Wayne Bettis is a member of the Camp Creek Ruritan and a former national president of the organization, which also provided vital assistance to tornado survivors. He remains on the AIDNET board of directors.
As a Camp Creek resident, Ramey saw first-hand the devastation wrought by the tornadoes, and the effectiveness of the long-term response by AIDNET and other faith-based and private organizations.
Members of many local church congregations gave substantial assistance to the relief effort.
One example is the congregation of the Horse Creek Church of God, which, in addition to efforts by its own members, hosted a large group of volunteers from Mountain View Church in Asheboro, N.C. The volunteers built a home for a tornado survivor on Fishpond Road.
There are numerous similar stories reflecting the contributions of the faith-based community, private businesses and individuals with the means to help.
"I see so much good that's come out of this, I forget the bad," Bettis said.
"Time and time again the miracles that I saw, it was an incredible ride. Our community is coming back, and now it's a thing of the past."
Brown said the tornado outbreak of 2011 made people more aware of disaster preparations.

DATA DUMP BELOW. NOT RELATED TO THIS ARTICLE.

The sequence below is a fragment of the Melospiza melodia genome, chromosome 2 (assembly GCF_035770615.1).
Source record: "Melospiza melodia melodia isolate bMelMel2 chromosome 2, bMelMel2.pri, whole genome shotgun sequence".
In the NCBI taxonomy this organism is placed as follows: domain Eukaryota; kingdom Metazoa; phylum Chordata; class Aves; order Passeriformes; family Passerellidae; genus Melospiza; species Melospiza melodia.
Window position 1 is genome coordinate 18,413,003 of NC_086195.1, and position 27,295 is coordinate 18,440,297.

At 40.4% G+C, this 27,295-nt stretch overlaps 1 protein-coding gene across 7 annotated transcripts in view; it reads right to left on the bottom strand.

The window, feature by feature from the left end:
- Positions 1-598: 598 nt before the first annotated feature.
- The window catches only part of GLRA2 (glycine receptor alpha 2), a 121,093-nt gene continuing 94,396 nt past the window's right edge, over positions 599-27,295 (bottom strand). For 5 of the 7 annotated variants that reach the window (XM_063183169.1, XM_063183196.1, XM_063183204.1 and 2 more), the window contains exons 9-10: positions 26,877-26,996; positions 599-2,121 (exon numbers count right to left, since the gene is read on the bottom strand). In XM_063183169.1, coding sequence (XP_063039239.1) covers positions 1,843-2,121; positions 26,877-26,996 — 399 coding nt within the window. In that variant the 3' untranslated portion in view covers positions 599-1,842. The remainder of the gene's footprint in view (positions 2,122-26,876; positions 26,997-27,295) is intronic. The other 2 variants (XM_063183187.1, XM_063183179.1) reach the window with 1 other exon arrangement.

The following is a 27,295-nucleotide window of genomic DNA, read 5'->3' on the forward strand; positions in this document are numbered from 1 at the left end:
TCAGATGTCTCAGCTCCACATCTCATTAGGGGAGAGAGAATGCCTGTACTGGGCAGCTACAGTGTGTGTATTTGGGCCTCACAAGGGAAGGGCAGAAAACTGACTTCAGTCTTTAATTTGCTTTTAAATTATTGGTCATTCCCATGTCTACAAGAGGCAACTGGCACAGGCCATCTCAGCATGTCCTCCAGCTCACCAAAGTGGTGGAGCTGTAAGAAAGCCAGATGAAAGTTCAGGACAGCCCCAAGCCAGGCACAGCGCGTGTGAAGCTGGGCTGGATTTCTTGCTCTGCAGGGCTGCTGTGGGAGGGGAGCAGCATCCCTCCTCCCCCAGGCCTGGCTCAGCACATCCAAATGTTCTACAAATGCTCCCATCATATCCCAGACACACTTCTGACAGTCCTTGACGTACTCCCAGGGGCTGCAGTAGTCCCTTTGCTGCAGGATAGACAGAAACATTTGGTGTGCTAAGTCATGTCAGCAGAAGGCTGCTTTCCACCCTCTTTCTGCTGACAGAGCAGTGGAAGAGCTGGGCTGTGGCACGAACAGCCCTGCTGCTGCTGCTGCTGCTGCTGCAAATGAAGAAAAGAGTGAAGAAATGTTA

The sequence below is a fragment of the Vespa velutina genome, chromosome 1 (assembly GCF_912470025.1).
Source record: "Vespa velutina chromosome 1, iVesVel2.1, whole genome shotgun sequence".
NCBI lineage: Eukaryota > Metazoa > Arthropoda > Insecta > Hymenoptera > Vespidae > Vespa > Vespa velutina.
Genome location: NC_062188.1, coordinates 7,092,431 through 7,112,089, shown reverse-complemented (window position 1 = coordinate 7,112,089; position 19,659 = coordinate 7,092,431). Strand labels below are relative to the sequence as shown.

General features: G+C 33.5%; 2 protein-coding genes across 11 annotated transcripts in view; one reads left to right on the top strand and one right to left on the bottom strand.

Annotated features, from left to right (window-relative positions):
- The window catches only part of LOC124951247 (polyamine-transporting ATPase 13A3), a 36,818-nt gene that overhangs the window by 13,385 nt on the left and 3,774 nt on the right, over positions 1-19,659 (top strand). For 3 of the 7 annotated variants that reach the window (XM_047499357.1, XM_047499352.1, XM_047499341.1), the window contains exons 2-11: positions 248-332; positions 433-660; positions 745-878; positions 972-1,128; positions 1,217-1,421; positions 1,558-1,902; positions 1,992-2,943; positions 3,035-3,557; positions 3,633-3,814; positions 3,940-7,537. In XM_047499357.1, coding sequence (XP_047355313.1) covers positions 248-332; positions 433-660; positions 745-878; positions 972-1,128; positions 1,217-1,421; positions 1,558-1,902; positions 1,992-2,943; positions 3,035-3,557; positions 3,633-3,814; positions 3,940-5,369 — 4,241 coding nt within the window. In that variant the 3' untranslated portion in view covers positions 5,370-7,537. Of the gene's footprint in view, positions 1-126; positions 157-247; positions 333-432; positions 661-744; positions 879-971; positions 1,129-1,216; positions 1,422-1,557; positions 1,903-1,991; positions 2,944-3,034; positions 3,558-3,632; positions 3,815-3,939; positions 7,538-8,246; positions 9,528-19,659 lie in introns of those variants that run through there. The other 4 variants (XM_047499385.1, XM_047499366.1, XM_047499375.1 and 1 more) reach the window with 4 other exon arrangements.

"I think it's made more people safety-conscious. I know of a few that have actually built storm shelters," he said.
"It all boils down to the fact people need to heed these warnings and take immediate action when the warnings come out."
Brown said Greene County residents are more mindful of safety steps like owning a NOAA weather radio, having a family plan in place, keeping water and non-perishable food items on hand, and a "go pack" ready to use on short notice.
The tornado outbreak also provided insights about the coordination of volunteer workers, and the importance of details like setting up the emergency management incident command center near the FEMA location to provide advice about filling out paperwork.
"I think that is a great help to the survivors," Brown said.
Brown said that on some days, it doesn't feel like the tornado outbreak happened two years ago.
"It does and it doesn't," he said. "Sometimes, according to what mood you're in, it seems like it was yesterday."
The roof on Pabst's house was replaced by early August 2011. The property was eventually cleaned up. Work on the house continues to this day.
Pabst and his family have lived on Ricker Road since 1997. Like many who still make their homes in communities such as Camp Creek and Horse Creek, Pabst will never forget the tornado outbreak.
"I've been all over the world and done a lot of things and been in a war. But I've never seen anything like that," he said.